The site for the home was donated to
Habitat for Humanity by the Joe Pelc family.
The public is invited to celebrate
with the family, take a tour of the home after the program and enjoy
Habitat for Humanity's goal is to
provide decent and affordable housing to those unable to secure it
through more traditional means. Eligibility is based upon need,
income and a willingness to partner with the organization.
Families and individuals chosen for
Habitat for Humanity homes do not receive a handout but a hand up.
Habitat homes are financed with affordable, no-interest loans.
Mortgage payments are made locally to Habitat for Humanity of Logan
County, which in turn uses the funds to build or rehabilitate other
homes within the county. Families must have the financial ability to
make monthly mortgage payments. In addition to a monetary down
payment, families must provide 350 hours and individuals must
provide 250 hours of "sweat equity" into the completion of their
home and homes of others.
Habitat for Humanity builds homes,
lives and a sense of community.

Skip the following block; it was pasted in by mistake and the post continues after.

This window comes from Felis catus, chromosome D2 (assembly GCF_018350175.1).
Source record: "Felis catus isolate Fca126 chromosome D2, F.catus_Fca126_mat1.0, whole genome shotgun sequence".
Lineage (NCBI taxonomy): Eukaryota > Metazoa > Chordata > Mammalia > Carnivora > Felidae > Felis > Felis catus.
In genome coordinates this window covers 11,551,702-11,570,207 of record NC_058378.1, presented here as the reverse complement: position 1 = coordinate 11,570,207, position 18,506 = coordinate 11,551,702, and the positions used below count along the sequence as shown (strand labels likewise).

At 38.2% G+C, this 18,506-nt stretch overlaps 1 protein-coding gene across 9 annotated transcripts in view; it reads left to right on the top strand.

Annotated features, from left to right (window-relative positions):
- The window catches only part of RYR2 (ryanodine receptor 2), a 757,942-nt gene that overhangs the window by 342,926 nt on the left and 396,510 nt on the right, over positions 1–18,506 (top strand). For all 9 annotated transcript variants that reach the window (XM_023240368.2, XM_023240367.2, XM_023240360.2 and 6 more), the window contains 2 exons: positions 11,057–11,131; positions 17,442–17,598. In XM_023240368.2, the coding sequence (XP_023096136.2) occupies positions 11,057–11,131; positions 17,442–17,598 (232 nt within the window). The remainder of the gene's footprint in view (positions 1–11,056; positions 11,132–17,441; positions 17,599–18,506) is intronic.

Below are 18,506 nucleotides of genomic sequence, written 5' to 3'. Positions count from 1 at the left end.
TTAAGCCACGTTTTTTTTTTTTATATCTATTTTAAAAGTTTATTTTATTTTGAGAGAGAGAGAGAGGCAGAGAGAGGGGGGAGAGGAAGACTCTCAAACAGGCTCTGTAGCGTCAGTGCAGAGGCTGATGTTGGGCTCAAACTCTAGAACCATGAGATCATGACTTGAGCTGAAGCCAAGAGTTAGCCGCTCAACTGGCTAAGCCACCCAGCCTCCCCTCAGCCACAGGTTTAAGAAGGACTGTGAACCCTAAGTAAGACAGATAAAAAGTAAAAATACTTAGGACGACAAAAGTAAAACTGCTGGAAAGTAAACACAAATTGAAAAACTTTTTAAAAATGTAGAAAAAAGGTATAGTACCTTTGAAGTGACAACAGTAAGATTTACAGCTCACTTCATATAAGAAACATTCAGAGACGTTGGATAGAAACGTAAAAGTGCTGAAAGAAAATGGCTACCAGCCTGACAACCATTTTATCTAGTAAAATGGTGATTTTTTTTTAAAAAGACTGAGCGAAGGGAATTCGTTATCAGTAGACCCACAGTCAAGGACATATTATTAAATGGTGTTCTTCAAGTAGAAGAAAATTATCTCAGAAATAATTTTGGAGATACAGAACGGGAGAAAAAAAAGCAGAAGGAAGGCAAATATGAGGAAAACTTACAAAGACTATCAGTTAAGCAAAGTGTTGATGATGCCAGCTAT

For more information on Habitat for
Humanity of Logan County, call 217-732-6412 or visit
Putting words into action — Part 4
Last week Wednesday as the second meeting of the "We Are Lincoln"
group began to wind down, Patrick Doolin said he would like to see a
progress report at the January meeting that showed: "This is what we
talked about, and this is what we did about it."
He noted that he wanted this movement to progress from talk to
action, and in one month he wanted them to be able to check off what
they have done.
Doolin's comments then segued into a discussion about smart
goals. Moderator Michael Gowin said the group needed to set smart
goals that are measurable, attainable, relevant and time-bound.
Gowin said the action to take place should be identified, and
then the progress documented to show how it is moving along. The
goals chosen should be reasonable and attainable goals. He said each
goal should have a timeline of sorts that outlines when the goal
should be achieved.